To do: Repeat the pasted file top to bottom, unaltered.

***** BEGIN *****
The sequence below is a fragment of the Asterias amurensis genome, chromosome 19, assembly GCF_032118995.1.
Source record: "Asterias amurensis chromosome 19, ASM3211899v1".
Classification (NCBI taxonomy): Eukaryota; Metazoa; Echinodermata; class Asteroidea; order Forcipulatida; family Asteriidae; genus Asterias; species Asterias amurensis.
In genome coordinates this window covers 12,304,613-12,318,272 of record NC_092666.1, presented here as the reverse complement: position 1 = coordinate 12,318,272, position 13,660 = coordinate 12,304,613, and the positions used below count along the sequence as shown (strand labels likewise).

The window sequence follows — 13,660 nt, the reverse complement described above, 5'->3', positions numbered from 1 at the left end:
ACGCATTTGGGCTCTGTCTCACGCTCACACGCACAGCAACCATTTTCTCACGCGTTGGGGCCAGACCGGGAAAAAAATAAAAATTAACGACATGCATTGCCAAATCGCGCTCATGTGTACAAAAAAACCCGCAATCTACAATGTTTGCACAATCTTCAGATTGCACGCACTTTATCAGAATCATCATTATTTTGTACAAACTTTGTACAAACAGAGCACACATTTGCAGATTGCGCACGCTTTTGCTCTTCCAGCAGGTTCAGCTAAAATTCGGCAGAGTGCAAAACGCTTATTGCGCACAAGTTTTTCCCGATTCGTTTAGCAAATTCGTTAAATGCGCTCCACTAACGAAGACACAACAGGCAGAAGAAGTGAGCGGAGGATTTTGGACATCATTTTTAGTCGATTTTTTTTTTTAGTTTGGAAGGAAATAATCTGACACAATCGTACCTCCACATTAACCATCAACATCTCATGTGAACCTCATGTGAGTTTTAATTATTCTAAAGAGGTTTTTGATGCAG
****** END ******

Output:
The sequence below is a fragment of the Asterias amurensis genome, chromosome 19, assembly GCF_032118995.1.
Source record: "Asterias amurensis chromosome 19, ASM3211899v1".
Classification (NCBI taxonomy): Eukaryota; Metazoa; Echinodermata; class Asteroidea; order Forcipulatida; family Asteriidae; genus Asterias; species Asterias amurensis.
In genome coordinates this window covers 12,304,613-12,318,272 of record NC_092666.1, presented here as the reverse complement: position 1 = coordinate 12,318,272, position 13,660 = coordinate 12,304,613, and the positions used below count along the sequence as shown (strand labels likewise).

The window sequence follows — 13,660 nt, the reverse complement described above, 5'->3', positions numbered from 1 at the left end:
ACGCATTTGGGCTCTGTCTCACGCTCACACGCACAGCAACCATTTTCTCACGCGTTGGGGCCAGACCGGGAAAAAAATAAAAATTAACGACATGCATTGCCAAATCGCGCTCATGTGTACAAAAAAACCCGCAATCTACAATGTTTGCACAATCTTCAGATTGCACGCACTTTATCAGAATCATCATTATTTTGTACAAACTTTGTACAAACAGAGCACACATTTGCAGATTGCGCACGCTTTTGCTCTTCCAGCAGGTTCAGCTAAAATTCGGCAGAGTGCAAAACGCTTATTGCGCACAAGTTTTTCCCGATTCGTTTAGCAAATTCGTTAAATGCGCTCCACTAACGAAGACACAACAGGCAGAAGAAGTGAGCGGAGGATTTTGGACATCATTTTTAGTCGATTTTTTTTTTTAGTTTGGAAGGAAATAATCTGACACAATCGTACCTCCACATTAACCATCAACATCTCATGTGAACCTCATGTGAGTTTTAATTATTCTAAAGAGGTTTTTGATGCAG